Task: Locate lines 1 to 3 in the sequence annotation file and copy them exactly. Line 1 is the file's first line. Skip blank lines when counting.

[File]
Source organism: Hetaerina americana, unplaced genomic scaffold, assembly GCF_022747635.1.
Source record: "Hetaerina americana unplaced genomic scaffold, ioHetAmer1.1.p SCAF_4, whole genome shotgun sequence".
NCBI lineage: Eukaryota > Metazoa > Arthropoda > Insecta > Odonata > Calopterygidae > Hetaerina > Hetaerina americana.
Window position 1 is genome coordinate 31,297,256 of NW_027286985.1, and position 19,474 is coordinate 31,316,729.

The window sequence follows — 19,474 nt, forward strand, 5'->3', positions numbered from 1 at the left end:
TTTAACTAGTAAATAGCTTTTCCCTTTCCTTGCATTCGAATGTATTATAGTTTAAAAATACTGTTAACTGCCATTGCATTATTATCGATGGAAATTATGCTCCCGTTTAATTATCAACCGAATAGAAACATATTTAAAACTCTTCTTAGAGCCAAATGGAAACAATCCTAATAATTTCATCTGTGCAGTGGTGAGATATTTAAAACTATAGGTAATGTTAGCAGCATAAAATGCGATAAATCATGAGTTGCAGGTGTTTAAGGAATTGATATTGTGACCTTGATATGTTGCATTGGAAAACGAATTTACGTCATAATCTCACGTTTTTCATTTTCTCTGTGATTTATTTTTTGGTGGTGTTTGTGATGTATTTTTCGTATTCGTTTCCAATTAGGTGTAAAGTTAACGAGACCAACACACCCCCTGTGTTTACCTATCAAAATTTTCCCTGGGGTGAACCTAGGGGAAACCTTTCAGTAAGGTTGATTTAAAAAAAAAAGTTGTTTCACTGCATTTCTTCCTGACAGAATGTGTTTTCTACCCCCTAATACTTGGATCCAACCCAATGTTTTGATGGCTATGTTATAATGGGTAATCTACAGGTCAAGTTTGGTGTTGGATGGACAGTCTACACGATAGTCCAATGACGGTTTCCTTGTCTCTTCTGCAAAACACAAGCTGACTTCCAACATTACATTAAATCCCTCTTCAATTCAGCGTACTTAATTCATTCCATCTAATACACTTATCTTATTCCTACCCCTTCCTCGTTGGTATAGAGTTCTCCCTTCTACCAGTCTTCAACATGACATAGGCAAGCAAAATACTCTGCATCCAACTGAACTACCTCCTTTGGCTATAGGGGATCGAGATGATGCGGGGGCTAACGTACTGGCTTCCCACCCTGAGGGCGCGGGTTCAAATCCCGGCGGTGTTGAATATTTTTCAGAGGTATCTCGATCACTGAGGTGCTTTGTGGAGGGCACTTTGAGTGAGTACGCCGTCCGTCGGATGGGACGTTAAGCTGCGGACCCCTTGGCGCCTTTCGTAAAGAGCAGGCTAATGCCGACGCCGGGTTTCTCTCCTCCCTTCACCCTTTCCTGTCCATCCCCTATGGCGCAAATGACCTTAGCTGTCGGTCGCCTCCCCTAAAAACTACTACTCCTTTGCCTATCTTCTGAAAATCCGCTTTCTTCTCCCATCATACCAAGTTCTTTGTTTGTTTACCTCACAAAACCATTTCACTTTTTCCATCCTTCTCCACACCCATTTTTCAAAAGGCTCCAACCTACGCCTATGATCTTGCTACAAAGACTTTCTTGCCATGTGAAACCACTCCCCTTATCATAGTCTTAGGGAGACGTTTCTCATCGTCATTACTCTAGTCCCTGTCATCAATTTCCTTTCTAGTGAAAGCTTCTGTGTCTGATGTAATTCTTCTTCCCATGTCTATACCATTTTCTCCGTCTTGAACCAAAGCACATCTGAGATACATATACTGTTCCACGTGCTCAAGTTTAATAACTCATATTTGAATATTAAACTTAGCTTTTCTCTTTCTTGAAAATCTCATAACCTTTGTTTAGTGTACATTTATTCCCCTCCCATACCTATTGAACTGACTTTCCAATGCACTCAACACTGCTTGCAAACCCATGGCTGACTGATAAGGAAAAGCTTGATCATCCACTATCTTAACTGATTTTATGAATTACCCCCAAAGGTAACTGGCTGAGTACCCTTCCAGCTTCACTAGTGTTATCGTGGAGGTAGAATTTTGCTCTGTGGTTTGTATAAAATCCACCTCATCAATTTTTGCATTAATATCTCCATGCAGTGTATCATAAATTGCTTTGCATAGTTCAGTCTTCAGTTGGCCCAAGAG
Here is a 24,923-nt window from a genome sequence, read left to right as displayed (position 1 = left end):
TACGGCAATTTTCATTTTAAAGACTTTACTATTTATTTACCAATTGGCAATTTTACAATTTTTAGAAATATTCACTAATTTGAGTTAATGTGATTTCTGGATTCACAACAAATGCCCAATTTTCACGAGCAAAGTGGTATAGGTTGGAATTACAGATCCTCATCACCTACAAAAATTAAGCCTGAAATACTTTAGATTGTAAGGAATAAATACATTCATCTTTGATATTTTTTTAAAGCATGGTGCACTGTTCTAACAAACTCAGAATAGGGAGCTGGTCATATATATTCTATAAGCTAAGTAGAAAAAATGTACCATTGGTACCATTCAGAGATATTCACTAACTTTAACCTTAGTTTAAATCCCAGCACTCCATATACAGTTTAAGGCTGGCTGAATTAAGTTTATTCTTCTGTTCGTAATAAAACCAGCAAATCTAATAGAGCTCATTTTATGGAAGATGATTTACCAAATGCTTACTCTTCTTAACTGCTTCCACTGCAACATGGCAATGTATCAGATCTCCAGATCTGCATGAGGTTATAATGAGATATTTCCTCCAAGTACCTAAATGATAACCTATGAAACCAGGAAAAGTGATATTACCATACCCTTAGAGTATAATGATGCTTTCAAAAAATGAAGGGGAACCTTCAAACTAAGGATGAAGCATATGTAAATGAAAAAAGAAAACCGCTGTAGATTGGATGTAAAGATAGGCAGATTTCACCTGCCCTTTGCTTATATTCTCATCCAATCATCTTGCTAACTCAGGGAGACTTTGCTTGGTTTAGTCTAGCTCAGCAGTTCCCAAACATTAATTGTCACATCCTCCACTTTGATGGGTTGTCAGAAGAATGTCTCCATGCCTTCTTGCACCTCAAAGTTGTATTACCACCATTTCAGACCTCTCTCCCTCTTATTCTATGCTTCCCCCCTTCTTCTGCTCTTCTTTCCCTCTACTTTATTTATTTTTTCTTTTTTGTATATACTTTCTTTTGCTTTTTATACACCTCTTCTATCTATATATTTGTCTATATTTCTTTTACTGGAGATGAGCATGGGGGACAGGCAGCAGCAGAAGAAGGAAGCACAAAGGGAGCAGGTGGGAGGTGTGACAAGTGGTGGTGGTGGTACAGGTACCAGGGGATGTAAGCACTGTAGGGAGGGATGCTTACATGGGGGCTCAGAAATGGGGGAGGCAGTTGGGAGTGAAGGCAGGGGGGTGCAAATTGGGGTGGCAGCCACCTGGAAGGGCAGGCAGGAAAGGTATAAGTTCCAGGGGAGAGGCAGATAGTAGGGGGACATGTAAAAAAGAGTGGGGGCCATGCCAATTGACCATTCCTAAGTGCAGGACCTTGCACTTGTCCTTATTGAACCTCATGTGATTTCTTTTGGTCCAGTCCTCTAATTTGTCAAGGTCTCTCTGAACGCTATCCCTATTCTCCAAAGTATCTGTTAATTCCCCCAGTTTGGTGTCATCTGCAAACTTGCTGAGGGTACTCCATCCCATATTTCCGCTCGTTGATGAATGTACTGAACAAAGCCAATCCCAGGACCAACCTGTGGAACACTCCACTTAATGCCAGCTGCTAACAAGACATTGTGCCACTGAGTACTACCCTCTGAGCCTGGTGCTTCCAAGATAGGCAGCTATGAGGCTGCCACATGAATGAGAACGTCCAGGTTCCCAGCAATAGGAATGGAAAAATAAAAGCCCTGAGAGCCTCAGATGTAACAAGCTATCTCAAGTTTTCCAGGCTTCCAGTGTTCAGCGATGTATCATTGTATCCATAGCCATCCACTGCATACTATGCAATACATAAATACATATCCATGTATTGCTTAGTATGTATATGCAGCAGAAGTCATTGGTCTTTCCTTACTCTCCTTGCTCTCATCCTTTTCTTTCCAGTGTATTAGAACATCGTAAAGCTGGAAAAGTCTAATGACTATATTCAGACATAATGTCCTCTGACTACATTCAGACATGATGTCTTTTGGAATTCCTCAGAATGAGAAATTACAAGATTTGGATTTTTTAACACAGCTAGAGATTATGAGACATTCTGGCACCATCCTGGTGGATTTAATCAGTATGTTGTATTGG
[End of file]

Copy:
Source organism: Hetaerina americana, unplaced genomic scaffold, assembly GCF_022747635.1.
Source record: "Hetaerina americana unplaced genomic scaffold, ioHetAmer1.1.p SCAF_4, whole genome shotgun sequence".
NCBI lineage: Eukaryota > Metazoa > Arthropoda > Insecta > Odonata > Calopterygidae > Hetaerina > Hetaerina americana.